It’s almost that time of year again. That time where I wear my keyboard out with frantic scribblings from The BFI London Film Festival which starts on October 12th.
I was down at the Festival Launch in Leicester Square where Chief Executive Amanda Nevill talked about corporate sponsorship as usual (apparently Jameson is the “spirit of the festival” – make of that what you will) and Artistic Director Sandra Hebron took to the stage for the last time to announce highlights from the forthcoming programme.
Quite a few actors have two films at the festival this year including George Clooney who has The Ides Of March (also starring current favourite Ryan Gosling) and The Descendants; Michael Fassbender who stars in Steve McQueen’s new film Shame about sex addiction and A Dangerous Method, David Cronenberg’s new film about revolutionary pshychotherapist Carl Jung.
Also appearing in two films is Jessica Chastain – Coriolanus, directed by and starring Ralph Fiennes and also starring Gerard Butler, and Take Shelter about the building of a tornado bunker and John C. Reilly who appears in both Lynn Barber’s acclaimed adaptation of We Need To Talk About Kevin and also Terri.
Other highlights included W.E. – Madonna’s sophomore directorial effort about the lives of Wallis Simpson and Edward VII (agressively panned at the Venice Film Festival); Nick Broomfield’s new documentary Sarah Palin – You Betcha! about the controversial Alaskan Governor and Snowtown which promises to be a harrowing film about Australia’s most notorious serial killings.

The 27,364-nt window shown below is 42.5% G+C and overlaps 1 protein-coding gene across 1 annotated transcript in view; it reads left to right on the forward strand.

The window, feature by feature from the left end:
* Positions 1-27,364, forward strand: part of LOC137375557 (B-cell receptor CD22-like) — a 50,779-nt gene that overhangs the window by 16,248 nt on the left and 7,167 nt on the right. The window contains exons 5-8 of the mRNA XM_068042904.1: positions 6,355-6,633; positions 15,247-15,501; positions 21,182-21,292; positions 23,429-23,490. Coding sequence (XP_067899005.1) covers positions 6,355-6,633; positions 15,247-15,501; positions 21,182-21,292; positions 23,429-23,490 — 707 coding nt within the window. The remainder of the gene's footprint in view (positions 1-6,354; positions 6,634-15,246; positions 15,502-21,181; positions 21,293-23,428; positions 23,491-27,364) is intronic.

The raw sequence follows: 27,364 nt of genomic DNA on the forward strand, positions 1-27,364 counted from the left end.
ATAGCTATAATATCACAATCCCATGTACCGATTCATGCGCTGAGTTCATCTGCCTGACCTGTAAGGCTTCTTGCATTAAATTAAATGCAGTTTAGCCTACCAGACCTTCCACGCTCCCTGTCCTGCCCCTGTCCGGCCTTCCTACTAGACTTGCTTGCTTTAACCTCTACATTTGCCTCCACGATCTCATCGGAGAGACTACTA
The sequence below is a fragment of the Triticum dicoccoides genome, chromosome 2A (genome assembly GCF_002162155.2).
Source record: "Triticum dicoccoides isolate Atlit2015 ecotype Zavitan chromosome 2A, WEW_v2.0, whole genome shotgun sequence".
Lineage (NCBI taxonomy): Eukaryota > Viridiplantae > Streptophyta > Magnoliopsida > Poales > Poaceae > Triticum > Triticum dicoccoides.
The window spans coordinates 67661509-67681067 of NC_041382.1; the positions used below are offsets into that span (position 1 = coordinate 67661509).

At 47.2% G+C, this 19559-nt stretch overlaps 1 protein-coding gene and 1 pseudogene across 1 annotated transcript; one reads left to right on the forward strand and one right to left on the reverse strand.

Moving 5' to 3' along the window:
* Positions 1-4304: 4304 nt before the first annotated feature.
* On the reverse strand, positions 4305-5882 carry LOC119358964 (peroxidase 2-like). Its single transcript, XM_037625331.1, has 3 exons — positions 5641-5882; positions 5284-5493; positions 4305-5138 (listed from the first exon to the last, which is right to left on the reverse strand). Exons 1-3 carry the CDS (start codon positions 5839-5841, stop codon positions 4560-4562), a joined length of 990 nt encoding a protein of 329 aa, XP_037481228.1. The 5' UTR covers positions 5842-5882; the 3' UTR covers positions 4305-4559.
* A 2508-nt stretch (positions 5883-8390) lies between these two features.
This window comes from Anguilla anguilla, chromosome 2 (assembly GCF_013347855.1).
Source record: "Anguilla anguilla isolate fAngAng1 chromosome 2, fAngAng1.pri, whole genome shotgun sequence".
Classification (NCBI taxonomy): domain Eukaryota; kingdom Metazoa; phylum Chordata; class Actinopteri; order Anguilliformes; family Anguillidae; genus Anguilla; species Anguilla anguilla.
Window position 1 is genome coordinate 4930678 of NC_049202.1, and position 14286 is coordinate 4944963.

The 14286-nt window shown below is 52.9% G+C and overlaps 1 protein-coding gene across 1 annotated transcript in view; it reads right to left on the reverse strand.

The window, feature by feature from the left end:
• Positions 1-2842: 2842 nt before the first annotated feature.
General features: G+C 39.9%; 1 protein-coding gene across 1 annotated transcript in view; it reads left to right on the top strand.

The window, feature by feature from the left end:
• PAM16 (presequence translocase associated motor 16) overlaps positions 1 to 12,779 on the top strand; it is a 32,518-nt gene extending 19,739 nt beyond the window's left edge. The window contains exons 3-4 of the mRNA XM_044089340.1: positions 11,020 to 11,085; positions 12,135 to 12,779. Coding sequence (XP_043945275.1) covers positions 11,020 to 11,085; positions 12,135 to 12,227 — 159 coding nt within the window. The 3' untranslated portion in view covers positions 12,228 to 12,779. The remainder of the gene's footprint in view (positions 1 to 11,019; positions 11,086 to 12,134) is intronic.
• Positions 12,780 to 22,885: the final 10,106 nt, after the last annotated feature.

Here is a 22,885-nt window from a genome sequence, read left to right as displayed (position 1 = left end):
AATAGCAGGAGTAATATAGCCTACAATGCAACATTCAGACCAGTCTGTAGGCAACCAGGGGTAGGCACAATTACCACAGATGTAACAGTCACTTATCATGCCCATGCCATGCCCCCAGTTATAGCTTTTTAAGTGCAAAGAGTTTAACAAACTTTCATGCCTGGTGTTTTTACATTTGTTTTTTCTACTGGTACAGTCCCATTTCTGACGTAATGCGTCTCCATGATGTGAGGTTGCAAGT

Also featured was Fernando Meirelles’ new film 360 starring Anthony Hopkins which will open the festival and Rachel Weisz’s new film Deep Blue Sea which will close it.
I was personally intrigued by Let The Bullets Fly – a action-packed comedy adventure which is already China’s highest grossing film; Tales Of The Night – a sumptuously animated French movie which looks absolutely stunning; Itlaian comedy We Have A Pope and The Artist – an homage to silent Hollywood films which was a huge hit at Cannes.
The big surprise was the inclusion of Anonymous on the list – Roland Emmerich’s new film about how Shakespeare never wrote any of the 37 plays he was famed for. Nothing explodes in the clip we were shown but there’s always time for that.
Films which were absent from the highlight reel but deserve a mention include Oren Moverman’s Rampart – a story embedded in the corruption of the LAPD in the 1990s starring Woody Harrelson; Andrea Arnold’s new adaptation of Wuthering Heights and Hut In The Woods a German film which takes a progressive look at mental illness.
The festival will feature 204 features and 110 shorts including 13 world premieres. You can view the full programme over at the LFF official website. Everything kicks off on the 12th October.